For more than 5,000 years, candles were known and used as a source of light. It illuminated many celebrations in the past, including religious ceremonies like Hanukkah, the Jewish Festival of Lights, and during Easter service in the 4th century — so it’s only right that we learn about its history.
Who created the first candle?
Did you know that the earliest use of candles is often attributed to the Ancient Egyptians? They made rushlights and torches by soaking core of reeds in melted animal fat or tallow. Reeds are a tall, slender-leaved plant of the grass family that grows in water or marshy ground. Tallow is a rendered form of beef or mutton fat. It is melted into liquid form and poured onto fibres of flax or cotton to be used as a wick. However, rushlights were perceived as having no wick like a true candle.
Meanwhile, Ancient Romans are said to be credited when it comes to the development of wicked candles by repeatedly dipping papyrus in melted tallow or beeswax. Historians also found out that many other early civilizations developed wicked candles by using waxes from available plants and insects.
Candles Around the World
In China, their early candles were reportedly moulded in paper tubes using rolled rice paper for the wick, and wax from an indigenous insect that was combined with seeds. In Japan, their candles were made of wax that was extracted from trees. In India, they made candle wax by boiling the fruit of a cinnamon tree. In America, their first contribution to candle making was discovering that boiling the berries of bayberry bushes created a sweet-scented wax that burned cleanly. The problem was that extracting the wax from these berries was a lot of work. Due to this, bayberry candles soon diminished.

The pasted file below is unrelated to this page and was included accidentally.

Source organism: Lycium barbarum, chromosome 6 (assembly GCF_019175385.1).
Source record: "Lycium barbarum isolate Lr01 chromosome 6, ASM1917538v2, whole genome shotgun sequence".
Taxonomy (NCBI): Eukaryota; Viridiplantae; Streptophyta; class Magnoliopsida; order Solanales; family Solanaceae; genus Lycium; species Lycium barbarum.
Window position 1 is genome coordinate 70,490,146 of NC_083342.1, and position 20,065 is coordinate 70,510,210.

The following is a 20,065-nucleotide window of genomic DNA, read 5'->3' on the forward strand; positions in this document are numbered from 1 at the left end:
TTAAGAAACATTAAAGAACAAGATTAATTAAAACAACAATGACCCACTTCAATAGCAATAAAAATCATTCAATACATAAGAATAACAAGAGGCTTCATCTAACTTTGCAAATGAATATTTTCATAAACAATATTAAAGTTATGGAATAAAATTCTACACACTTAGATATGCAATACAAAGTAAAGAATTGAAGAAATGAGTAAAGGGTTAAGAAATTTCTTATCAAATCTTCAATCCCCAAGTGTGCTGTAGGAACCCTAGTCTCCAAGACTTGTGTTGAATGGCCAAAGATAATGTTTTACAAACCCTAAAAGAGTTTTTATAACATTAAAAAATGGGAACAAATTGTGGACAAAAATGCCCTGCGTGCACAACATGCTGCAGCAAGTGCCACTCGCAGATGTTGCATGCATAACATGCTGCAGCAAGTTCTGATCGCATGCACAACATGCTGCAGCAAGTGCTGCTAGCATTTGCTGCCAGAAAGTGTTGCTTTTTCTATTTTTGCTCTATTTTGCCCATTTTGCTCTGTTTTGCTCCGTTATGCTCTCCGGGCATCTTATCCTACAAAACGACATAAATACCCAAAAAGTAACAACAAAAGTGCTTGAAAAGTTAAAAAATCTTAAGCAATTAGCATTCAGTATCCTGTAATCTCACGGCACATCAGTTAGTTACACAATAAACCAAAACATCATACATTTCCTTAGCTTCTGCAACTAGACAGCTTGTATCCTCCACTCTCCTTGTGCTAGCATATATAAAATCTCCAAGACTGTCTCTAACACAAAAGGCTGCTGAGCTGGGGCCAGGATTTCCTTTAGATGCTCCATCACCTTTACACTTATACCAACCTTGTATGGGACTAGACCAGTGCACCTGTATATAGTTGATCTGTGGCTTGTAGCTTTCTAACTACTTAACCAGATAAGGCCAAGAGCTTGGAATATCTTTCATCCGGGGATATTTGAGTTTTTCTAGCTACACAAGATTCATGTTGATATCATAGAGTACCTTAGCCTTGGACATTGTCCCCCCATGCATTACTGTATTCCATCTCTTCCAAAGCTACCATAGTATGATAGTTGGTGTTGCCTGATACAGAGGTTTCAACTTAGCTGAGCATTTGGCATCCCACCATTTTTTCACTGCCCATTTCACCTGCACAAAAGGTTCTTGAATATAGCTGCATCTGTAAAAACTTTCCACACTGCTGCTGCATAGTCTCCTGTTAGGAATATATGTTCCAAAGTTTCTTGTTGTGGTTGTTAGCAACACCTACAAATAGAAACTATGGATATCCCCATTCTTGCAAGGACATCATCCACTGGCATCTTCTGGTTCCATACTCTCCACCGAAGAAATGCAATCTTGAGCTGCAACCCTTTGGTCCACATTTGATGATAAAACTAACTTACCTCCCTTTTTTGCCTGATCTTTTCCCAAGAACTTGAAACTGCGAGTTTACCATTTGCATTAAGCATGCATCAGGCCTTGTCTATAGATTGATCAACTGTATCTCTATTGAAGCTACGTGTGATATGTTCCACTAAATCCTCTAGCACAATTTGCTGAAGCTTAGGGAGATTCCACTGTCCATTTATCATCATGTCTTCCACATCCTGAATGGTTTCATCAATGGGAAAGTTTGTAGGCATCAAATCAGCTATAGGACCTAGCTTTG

18th Century: The First Standard Candle
During the late 18th century, the first major change in candle making happened during the growth of the whaling industry. There was a wax obtained by crystallizing sperm whale oil which is called Spermaceti. It became available in quantity during that time which was then used for candle making. The reason why people liked this type of wax is because it didn’t have an odour when it burned and made a brighter light. Since then, historians noted that the first standard candles were made from Spermaceti wax.
1820’s: Development of Stearin Wax
During this era, contemporary candle making had significant developments thanks to a French chemist named Michel Eugene Chevreul. He discovered how to extract stearic acid from animal fatty acids. Stearic acid is a solid fatty acid obtained from animal or vegetable fats. It’s hard, durable, and it burned cleanly. Because of this, stearin candles are still popular in Europe today.
1850’s: Introduction to Paraffin Wax
Chemists learned to separate naturally occurring waxy substance from petroleum and refine it. Although it has a low melting point, paraffin wax burned cleanly and consistently. It was even more economical to produce than other types of candle fuel. Its low melting point was fixed by adding harder stearic acid.
1879: The Decline of Candle Making